Less Than 1% of VC Goes to Black Founders, But Here's How I Raised $11 Million
Entrepreneurship Technology

Even Though Less Than 1% of Venture Capital Goes to Black Founders, Here’s How I Raised $11 Million

Joseph Heller raising VC
Joseph Heller

As an African American entrepreneur, I can tell you that you’ll face tremendous obstacles in building your vision. But there is nothing more personally liberating than seeing your dream come true—and right now, as an African American entrepreneur, your platform for change is growing exponentially as VCs are slowly starting to understand that they need to be more inclusive and that there are vast opportunities outside of their small network.

I encourage all African Americans to pursue their dreams of being an entrepreneur—and if your dream is to change the world, you should raise venture capital. There will always be difficulties—yes, unique to you. My goal in this piece is to encourage you to keep moving in spite of them. So here’s my story on how I raised an $11M Series A.

It begins when my father came home one day and handed me a copy of Black Enterprise’s 1995 edition of the BE 100s. From that day forward, I decided that I would be an entrepreneur. I grew up in a mostly white neighborhood and went to a mostly white private school. On the weekends, I would work at my grandparents’ business in South Central Los Angeles, which was a historically black community in L.A. At a young age I was very aware that African Americans lived in relative poverty compared to most white people. That was compounded by overtly racist experiences I had throughout my childhood that made it clear that society viewed African Americans as inferior. But the individuals on the BE 100s my dad gave me told me there was hope.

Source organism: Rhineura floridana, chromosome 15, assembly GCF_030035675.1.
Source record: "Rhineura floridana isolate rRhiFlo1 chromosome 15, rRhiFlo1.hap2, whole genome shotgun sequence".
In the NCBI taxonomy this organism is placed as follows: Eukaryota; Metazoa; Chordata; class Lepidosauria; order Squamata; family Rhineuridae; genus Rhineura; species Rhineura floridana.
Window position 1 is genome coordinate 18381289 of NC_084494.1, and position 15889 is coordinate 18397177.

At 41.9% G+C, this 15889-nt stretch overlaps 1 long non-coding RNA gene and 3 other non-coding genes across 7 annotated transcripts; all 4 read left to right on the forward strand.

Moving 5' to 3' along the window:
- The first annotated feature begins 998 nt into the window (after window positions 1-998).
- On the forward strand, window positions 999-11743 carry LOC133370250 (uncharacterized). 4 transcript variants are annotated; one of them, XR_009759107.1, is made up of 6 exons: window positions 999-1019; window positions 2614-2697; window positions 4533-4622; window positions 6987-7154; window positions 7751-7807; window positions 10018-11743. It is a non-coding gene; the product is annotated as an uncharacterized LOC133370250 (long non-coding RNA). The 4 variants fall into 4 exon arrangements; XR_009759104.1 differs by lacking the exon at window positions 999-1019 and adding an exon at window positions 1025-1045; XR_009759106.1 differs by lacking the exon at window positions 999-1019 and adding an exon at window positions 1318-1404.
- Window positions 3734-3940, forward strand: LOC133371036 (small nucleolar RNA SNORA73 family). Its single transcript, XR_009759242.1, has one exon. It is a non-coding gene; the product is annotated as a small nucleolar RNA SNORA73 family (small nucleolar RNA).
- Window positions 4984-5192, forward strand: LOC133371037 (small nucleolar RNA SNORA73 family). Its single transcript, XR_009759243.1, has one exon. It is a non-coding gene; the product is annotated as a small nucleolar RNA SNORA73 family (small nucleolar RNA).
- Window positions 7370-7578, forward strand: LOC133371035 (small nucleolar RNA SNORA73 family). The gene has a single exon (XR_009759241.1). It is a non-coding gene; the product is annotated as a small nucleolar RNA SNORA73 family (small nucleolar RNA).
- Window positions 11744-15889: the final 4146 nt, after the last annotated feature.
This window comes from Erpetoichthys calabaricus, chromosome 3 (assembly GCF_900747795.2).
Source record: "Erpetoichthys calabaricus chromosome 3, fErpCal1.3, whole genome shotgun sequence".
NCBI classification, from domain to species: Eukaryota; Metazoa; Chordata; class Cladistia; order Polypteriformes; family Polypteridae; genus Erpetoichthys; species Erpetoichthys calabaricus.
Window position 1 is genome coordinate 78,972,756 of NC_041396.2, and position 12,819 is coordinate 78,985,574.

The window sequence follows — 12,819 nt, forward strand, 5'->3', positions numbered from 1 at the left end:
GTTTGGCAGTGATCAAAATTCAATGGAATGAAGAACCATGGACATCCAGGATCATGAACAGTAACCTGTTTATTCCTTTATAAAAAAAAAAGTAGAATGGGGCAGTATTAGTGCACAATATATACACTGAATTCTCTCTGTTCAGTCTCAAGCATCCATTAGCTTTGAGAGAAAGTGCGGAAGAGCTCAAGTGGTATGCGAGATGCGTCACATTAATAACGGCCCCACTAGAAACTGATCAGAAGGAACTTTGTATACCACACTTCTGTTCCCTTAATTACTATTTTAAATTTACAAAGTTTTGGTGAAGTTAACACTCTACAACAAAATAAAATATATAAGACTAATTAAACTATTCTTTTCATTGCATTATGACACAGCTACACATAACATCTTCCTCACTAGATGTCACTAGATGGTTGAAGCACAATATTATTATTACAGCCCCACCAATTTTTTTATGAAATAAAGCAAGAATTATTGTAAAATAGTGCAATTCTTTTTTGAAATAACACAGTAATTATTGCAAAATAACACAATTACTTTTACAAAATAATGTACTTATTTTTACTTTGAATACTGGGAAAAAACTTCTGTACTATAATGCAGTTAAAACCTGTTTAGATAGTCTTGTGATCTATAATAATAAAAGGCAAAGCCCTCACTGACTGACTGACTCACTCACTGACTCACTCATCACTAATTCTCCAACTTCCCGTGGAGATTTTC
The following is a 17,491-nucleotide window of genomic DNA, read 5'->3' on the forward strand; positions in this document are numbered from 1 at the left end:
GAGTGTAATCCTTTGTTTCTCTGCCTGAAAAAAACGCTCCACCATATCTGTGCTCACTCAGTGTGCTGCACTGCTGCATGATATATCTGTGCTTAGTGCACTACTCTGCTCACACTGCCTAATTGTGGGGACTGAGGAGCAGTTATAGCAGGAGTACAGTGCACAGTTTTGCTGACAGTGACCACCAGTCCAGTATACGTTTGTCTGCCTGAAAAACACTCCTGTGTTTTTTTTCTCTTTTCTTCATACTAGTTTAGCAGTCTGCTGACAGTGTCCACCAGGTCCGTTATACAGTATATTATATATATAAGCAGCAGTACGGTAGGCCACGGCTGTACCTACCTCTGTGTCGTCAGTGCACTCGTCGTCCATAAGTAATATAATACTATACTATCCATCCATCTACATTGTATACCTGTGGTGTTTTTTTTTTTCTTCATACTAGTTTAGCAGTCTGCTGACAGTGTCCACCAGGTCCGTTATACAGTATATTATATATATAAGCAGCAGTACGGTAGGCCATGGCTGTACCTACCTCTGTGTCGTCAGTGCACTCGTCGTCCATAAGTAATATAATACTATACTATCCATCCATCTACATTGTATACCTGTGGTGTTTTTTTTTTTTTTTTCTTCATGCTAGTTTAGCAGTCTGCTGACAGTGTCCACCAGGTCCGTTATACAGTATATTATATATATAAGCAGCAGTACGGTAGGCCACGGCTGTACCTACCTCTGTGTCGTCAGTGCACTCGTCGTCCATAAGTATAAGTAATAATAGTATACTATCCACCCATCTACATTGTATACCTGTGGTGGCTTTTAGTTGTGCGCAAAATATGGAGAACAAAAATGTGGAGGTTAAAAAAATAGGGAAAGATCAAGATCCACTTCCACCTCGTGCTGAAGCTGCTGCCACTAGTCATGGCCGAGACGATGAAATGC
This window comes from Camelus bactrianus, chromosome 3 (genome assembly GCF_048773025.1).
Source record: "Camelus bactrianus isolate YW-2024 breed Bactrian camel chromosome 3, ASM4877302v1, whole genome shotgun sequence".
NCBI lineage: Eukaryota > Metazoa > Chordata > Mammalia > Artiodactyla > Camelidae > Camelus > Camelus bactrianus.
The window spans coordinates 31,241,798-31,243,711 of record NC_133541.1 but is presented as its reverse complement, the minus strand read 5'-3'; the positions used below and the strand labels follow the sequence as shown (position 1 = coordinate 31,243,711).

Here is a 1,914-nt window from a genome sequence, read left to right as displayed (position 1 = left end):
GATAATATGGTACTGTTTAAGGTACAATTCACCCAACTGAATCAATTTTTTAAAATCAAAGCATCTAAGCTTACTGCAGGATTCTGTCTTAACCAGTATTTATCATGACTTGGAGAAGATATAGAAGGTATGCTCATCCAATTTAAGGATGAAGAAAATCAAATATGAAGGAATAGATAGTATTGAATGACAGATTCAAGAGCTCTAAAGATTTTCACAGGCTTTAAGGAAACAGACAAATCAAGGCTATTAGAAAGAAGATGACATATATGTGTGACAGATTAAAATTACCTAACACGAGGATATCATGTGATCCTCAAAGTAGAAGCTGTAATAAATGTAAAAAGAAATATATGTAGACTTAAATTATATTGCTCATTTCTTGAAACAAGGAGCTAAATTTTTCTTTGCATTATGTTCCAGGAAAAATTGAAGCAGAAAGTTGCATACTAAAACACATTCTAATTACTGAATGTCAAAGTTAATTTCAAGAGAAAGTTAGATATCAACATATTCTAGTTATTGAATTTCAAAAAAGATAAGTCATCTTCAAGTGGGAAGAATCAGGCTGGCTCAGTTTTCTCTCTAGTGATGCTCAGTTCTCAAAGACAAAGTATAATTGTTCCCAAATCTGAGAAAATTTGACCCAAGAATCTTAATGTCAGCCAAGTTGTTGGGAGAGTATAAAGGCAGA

I had a burning desire from an early age to prove to the world that I could do something great despite society’s perception of me. I always had this feeling that I would not be treated fairly in a large corporation—and the BE 100s were the perfect catalyst for my imagination to envision a reality where I would be totally liberated to create my own rules and vision for the world.

A few months after receiving that Black Enterprise magazine, I was inspired to start my own web design business in high school. In college, I raised angel investment to build a platform that would allow artisans to sell their products online. And after graduating from UC Berkeley, I went to China where I ended up starting an import/export business. Our customers were large companies that needed supply chain management consulting to help them navigate the myriad process of working with Chinese factories.

Around the same time, I realized that there was a growing trend of small businesses that were being empowered by tools like Shopify and Instagram, where literally anyone could start their own business and sell products. But the back-end manufacturing—how products actually got made—was still extremely complicated for these small businesses.

I wanted to create a technology company that would solve this problem, but I didn’t have the necessary connections in venture capital to raise money back then. So I decided to build TheStudio.com and later SuppliedShop.com with my own capital—slow but steady. Our vision was and is to democratize manufacturing for small businesses using software.

After having built the company to eight digits in revenue with over 100 employees in four countries, I decided that it was time to go back to the U.S. and raise venture capital—surely now the story was convincing—and with the numbers to prove it! I had seen companies raise a lot more money with no revenue and a less compelling vision for the future. I was confident that given the fact that we had obtained a relative level of success completely bootstrapped and had a compelling vision and technology that actually worked that we would be able to easily raise money.